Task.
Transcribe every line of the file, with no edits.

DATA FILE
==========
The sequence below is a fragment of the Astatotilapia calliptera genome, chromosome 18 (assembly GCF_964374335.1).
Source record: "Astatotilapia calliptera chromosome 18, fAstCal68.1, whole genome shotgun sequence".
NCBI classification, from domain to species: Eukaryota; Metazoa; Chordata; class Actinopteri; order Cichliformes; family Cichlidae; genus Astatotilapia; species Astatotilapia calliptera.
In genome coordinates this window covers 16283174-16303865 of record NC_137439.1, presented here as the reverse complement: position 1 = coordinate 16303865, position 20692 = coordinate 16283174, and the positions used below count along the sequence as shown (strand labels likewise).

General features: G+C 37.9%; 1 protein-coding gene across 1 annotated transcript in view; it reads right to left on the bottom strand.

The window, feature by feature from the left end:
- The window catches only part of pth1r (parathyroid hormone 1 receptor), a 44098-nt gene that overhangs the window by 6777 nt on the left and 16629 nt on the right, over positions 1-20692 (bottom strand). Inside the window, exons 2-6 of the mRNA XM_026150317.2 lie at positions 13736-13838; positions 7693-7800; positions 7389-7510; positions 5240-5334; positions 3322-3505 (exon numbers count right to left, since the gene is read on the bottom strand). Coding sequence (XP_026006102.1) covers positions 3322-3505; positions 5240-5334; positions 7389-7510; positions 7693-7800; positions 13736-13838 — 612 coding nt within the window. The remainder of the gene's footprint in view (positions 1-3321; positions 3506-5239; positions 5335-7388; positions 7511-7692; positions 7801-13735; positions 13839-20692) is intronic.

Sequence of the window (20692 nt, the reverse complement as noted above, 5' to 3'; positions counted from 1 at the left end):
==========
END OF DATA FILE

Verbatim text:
The sequence below is a fragment of the Astatotilapia calliptera genome, chromosome 18 (assembly GCF_964374335.1).
Source record: "Astatotilapia calliptera chromosome 18, fAstCal68.1, whole genome shotgun sequence".
NCBI classification, from domain to species: Eukaryota; Metazoa; Chordata; class Actinopteri; order Cichliformes; family Cichlidae; genus Astatotilapia; species Astatotilapia calliptera.
In genome coordinates this window covers 16283174-16303865 of record NC_137439.1, presented here as the reverse complement: position 1 = coordinate 16303865, position 20692 = coordinate 16283174, and the positions used below count along the sequence as shown (strand labels likewise).

General features: G+C 37.9%; 1 protein-coding gene across 1 annotated transcript in view; it reads right to left on the bottom strand.

The window, feature by feature from the left end:
- The window catches only part of pth1r (parathyroid hormone 1 receptor), a 44098-nt gene that overhangs the window by 6777 nt on the left and 16629 nt on the right, over positions 1-20692 (bottom strand). Inside the window, exons 2-6 of the mRNA XM_026150317.2 lie at positions 13736-13838; positions 7693-7800; positions 7389-7510; positions 5240-5334; positions 3322-3505 (exon numbers count right to left, since the gene is read on the bottom strand). Coding sequence (XP_026006102.1) covers positions 3322-3505; positions 5240-5334; positions 7389-7510; positions 7693-7800; positions 13736-13838 — 612 coding nt within the window. The remainder of the gene's footprint in view (positions 1-3321; positions 3506-5239; positions 5335-7388; positions 7511-7692; positions 7801-13735; positions 13839-20692) is intronic.

Sequence of the window (20692 nt, the reverse complement as noted above, 5' to 3'; positions counted from 1 at the left end):